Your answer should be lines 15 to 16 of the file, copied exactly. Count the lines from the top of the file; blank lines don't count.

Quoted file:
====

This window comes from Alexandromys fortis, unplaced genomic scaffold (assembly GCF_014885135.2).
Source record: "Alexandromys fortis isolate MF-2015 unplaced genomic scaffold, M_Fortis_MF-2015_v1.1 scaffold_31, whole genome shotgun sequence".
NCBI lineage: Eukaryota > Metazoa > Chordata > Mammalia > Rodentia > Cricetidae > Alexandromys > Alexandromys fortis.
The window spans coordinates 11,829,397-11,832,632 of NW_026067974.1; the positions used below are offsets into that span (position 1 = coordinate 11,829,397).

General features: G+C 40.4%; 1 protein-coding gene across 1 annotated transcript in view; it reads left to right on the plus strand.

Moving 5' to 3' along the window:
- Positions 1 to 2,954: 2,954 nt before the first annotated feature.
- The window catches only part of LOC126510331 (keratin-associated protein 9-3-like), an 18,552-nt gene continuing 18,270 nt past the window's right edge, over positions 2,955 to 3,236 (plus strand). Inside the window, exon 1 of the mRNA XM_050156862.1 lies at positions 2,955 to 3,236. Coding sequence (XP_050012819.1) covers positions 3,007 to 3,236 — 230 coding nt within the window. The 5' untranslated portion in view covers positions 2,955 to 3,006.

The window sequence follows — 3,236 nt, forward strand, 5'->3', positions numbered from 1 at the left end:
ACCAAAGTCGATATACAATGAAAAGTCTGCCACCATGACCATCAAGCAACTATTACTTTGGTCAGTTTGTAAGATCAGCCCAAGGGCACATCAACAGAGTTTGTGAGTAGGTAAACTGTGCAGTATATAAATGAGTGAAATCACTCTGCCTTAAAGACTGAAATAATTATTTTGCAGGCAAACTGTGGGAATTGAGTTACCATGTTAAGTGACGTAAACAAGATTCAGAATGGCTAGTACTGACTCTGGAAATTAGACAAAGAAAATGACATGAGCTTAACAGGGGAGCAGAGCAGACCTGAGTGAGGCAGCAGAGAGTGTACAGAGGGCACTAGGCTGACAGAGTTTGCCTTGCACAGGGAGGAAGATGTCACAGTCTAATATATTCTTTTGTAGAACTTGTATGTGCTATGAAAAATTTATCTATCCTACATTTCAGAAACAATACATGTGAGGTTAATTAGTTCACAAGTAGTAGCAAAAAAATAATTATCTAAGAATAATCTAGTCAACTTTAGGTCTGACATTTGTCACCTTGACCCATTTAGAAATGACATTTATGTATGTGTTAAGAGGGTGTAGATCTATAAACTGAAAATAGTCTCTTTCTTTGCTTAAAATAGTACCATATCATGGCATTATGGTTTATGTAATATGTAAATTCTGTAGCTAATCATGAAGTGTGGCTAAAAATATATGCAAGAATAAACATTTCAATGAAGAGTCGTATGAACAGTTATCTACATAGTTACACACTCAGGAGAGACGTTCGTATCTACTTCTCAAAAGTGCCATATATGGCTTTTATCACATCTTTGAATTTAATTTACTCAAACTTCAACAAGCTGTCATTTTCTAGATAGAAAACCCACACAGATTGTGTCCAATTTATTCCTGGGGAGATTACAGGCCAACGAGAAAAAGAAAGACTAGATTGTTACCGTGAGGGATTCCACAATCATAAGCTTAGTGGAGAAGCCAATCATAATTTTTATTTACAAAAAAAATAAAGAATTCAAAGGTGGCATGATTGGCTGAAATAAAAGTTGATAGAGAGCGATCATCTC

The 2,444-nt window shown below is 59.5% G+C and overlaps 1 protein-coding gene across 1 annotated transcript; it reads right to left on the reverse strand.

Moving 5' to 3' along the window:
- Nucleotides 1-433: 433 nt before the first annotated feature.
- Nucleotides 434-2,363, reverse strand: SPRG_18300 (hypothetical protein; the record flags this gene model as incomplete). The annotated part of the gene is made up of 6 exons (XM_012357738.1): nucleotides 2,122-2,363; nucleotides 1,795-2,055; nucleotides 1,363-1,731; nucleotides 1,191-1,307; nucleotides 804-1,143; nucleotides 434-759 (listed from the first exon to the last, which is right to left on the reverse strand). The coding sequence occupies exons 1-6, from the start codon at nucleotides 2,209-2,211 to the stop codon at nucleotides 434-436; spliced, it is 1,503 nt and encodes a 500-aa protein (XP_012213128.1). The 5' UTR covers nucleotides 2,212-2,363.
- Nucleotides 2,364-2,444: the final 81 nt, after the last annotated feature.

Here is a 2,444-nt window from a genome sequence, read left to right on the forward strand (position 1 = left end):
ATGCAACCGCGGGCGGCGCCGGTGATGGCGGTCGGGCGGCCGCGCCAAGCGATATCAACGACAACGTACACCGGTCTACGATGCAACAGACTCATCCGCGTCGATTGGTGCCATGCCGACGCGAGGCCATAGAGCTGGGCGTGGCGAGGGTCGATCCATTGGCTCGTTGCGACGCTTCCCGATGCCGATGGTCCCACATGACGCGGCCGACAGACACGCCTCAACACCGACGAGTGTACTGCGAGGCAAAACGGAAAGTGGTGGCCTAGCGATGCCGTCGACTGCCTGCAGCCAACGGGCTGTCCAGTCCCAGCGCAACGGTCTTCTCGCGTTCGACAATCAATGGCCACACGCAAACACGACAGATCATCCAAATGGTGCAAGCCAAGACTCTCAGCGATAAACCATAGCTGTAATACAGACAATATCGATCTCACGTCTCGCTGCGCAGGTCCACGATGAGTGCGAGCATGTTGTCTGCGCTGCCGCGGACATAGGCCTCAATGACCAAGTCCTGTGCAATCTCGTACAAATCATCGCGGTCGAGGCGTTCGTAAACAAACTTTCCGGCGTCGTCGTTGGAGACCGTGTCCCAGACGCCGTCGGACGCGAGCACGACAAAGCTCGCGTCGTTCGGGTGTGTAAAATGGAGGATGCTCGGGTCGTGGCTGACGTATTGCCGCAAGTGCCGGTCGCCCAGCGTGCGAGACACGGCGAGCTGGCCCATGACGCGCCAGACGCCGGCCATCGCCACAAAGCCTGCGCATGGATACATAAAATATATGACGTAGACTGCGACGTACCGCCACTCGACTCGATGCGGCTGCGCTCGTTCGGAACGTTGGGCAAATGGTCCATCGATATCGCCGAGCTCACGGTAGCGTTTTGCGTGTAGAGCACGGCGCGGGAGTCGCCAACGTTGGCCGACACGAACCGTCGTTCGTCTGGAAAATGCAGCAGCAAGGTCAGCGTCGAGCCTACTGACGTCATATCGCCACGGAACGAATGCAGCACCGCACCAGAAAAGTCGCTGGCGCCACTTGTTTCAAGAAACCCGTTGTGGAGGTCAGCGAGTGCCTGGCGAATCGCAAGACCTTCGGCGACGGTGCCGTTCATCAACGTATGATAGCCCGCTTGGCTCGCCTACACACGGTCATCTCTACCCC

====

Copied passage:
- Nucleotides 2,364-2,444: the final 81 nt, after the last annotated feature.

Here is a 2,444-nt window from a genome sequence, read left to right on the forward strand (position 1 = left end):